Some birds get recaptured year after year. Bassett describes how a male Rufous, recaptured in its seventh year in Pensacola, Florida, had also been caught by Newfield in Louisiana in its fifth and sixth years. Remsen knows of a Buff-bellied Hummingbird that returned to the Gulf nine years in a row.
Where are the birds coming from? Western species make their nests far from the Gulf, and their breeding ranges may cover a huge area. The Black-chinned breeds anywhere from British Columbia to Mexico and central Texas. Are the Gulf-wintering birds all coming from the same area of the breeding range? An important hint came in July 2009, when a Black-chinned that Newfield had banded outside New Orleans was recaptured by Bassett near Pocatello, Idaho. That the event represented the first-ever recapture of a Black-chinned individual on its summer and winter grounds indicates the difficulty of establishing just where the birds breed.
Banding at Fort Morgan, Alabama
The Hummer/Bird Study Group bands birds in the spring and fall at the Fort Morgan State Historic Site.
The fort is located at the western end of Alabama State Highway 180 near the little beach town of Gulf Shores.
Visitors are welcome during banding. Find more information on the Hummer/Bird Study Group website.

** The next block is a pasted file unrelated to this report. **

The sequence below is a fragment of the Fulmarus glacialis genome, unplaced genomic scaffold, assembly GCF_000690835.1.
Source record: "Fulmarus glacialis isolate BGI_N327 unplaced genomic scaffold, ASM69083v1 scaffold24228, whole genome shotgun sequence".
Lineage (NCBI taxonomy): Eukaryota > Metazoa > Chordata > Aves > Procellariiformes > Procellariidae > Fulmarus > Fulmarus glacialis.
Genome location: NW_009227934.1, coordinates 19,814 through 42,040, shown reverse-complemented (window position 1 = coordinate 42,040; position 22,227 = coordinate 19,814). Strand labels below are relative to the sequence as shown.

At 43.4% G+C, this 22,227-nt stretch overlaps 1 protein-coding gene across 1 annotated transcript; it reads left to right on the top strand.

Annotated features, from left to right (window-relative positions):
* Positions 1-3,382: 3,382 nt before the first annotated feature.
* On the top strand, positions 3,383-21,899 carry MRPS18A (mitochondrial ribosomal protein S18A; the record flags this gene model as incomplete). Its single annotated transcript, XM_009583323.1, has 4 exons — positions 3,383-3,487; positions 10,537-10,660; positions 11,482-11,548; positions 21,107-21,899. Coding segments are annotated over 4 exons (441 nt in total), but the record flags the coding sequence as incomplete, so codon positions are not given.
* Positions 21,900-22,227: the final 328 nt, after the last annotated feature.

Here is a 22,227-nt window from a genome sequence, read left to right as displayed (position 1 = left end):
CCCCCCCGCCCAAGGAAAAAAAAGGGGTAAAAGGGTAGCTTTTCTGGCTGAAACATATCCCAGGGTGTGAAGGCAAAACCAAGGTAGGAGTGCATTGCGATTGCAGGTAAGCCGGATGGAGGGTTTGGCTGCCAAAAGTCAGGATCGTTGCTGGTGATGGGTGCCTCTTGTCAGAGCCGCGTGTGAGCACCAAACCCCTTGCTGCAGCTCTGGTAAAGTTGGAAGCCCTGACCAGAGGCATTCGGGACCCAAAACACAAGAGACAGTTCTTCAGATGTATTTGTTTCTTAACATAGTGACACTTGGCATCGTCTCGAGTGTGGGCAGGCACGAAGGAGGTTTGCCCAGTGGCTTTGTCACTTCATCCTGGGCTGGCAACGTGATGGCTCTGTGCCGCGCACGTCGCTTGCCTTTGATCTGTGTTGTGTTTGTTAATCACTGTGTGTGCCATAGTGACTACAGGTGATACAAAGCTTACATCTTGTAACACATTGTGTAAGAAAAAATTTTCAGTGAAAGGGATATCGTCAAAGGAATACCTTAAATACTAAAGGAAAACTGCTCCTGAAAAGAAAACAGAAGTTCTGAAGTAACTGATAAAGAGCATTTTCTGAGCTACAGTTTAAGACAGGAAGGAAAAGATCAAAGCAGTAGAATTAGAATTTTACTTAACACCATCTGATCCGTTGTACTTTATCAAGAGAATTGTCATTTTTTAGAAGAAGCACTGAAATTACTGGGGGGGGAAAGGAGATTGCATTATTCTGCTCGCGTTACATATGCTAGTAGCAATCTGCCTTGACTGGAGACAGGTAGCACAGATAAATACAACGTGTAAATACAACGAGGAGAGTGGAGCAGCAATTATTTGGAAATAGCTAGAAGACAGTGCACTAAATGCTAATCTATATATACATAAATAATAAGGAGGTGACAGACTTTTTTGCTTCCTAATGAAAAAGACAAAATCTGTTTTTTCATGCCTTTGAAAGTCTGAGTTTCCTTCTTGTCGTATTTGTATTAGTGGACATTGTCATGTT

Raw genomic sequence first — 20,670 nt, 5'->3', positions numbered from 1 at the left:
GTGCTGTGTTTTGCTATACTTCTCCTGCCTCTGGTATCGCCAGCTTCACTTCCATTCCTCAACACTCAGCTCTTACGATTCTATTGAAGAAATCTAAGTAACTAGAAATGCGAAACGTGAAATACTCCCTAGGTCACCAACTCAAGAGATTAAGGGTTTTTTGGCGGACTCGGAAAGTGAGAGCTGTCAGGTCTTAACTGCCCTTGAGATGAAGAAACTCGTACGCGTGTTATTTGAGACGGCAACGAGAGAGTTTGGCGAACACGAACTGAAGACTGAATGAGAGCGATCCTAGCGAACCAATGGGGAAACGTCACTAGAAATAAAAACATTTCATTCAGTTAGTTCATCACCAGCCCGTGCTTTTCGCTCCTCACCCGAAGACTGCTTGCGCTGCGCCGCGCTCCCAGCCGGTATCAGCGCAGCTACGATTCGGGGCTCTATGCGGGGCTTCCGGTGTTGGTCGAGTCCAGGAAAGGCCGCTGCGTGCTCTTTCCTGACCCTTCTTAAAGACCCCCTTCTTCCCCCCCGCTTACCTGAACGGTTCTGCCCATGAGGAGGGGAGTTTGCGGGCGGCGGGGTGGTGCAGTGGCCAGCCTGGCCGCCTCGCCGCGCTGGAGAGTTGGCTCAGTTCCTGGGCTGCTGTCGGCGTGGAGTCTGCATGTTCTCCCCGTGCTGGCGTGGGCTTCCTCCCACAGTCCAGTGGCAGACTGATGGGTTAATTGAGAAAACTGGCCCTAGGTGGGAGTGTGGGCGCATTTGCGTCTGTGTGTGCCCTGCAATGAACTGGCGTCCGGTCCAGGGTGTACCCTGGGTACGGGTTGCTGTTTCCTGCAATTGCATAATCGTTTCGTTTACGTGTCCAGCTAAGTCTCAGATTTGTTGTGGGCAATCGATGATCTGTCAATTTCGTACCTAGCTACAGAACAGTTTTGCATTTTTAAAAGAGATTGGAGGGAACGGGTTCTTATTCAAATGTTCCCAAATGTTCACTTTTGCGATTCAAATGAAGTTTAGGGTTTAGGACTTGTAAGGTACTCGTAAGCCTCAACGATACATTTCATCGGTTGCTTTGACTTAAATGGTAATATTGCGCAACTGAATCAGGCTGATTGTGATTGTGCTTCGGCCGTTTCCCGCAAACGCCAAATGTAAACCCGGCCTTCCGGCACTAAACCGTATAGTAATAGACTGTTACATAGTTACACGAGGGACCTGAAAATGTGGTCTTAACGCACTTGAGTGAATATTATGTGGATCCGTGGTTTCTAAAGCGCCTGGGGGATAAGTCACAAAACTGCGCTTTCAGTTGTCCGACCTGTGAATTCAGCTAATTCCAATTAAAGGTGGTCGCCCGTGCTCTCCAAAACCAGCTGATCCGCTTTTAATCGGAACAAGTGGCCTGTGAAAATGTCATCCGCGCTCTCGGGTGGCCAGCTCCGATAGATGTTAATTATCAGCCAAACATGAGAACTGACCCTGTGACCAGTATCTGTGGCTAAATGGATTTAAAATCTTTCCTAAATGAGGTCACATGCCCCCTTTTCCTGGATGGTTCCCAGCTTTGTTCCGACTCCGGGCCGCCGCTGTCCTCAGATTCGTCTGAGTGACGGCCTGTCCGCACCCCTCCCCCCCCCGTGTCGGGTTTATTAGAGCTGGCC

Fort Morgan State Historic Site
51 Hwy 180 West
Gulf Shores, Alabama 36542
Another startling report illustrates just how far some hummingbirds are ranging. On June 28, 2010, a female Rufous that had been banded in Tallahassee, Florida, on January 13, 2010, was recaptured at Chenega Bay, near Prince William Sound, Alaska — more than 3,500 miles away. (See “Birding Briefs,” October 2010, page 12.)
The data trickling in from recaptures could also help scientists determine why some species of hummingbird are in decline. Newfield’s meticulous records go back more than 30 years. “When I began banding,” she says, “about 66 percent of new captures were Rufous. Now it’s less than 50 percent. We’re in a farflung quarter of their winter range, though, so we can’t really look at the end results.”
Her data jibe with a report published in 2007 by the National Audubon Society: Common Birds in Decline. It states that Rufous populations have dropped from 12 million to 5 million in the past 40 years. Development — in the bird’s breeding range as well as its traditional Mexican winter quarters — may be to blame, although Remsen thinks environmental pressure may also be involved. “Several species of overwintering hummingbird have declined over the last three or four years, particularly the Rufous and Black-chinned,” he says. “Climate change can’t be the whole story, but these are Western species, and the West has seen drought after drought in recent years.”